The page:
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Sant'Anna Institute | Department of Study Abroad

Sant'Anna Institute

Campi Flegrei (Phlegraean Fields)

The Phlegraean Fields, known in Italian as Campi Flegrei, (from Greek φλέγος, burning), is a large 13 kilometres (8.1 mi) wide caldera situated to the west of Naples, Italy. It was declared a regional park in 2003. Lying mostly underwater, the area comprises 24 craters and volcanic edifices. Hydrothermal activity can be observed at Lucrino, Agnano and the town of Pozzuoli. There are also effusive gaseous manifestations in the Solfatara crater, which is known as the mythological home of the Roman god of fire, Vulcan.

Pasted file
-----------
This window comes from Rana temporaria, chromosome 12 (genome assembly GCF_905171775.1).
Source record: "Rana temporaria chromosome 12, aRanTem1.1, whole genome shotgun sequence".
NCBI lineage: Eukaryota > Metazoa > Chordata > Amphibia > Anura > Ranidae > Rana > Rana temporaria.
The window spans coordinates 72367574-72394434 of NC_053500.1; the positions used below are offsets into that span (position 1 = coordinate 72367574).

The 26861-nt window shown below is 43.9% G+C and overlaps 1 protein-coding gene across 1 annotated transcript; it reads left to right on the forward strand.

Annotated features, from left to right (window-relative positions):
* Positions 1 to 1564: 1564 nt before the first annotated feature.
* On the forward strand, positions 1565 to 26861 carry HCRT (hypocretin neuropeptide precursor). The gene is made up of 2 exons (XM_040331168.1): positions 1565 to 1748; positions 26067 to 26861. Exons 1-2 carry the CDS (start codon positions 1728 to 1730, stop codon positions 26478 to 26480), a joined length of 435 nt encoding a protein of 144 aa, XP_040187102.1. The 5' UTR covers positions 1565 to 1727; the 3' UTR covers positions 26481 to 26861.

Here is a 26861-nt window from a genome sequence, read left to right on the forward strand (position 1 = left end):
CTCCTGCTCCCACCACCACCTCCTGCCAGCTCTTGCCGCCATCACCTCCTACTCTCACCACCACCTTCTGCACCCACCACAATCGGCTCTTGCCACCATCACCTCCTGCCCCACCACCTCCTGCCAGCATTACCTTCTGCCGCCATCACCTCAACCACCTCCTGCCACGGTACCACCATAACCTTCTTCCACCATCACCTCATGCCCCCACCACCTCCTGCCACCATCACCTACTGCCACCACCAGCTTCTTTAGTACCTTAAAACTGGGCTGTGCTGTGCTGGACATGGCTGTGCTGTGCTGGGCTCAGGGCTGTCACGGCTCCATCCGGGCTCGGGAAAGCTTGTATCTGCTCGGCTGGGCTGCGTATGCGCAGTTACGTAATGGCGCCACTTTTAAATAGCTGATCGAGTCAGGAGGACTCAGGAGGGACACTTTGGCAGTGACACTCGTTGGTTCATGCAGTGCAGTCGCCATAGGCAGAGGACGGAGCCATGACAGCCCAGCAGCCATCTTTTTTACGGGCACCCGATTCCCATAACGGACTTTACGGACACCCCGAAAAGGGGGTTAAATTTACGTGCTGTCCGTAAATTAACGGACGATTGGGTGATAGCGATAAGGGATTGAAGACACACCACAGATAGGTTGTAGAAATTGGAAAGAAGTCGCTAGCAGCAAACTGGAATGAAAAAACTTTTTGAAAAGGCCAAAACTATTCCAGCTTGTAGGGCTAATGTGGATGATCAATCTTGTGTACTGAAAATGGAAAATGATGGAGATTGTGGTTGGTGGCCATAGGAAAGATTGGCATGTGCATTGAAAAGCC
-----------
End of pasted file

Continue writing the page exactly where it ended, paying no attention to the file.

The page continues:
The area was known to the Greeks, who had a colony nearby at Cumae.

Cumae was the first Greek colony on the mainland of Italy (Magna Graecia) and is perhaps most famous as the seat of the Cumaean Sibyl.


The Cumaean Sibyl was the priestess presiding over the Apollonian oracle at Cumae. The word sibyl comes from the ancient Greek word sibylla, meaning prophetess. There were many sibyls in different locations throughout the ancient world.


The importance of the Cumaean Sibyl in the legends of early Rome as codified in Virgil's Aeneid VI, the Cumaean Sibyl became the most famous among the Romans, because she was near to Roma.

The famous cave known as the “Antro della Sibilla” was discovered in 1932, the identification of which was based on the description by Virgil in the 6th book of the Aeneid.

The cave is a trapezoidal passage over 131 m long, running parallel to the side of the hill and cut out of the volcanic tuff stone and leads to an innermost chamber, where the Sibyl was thought to have prophesied.




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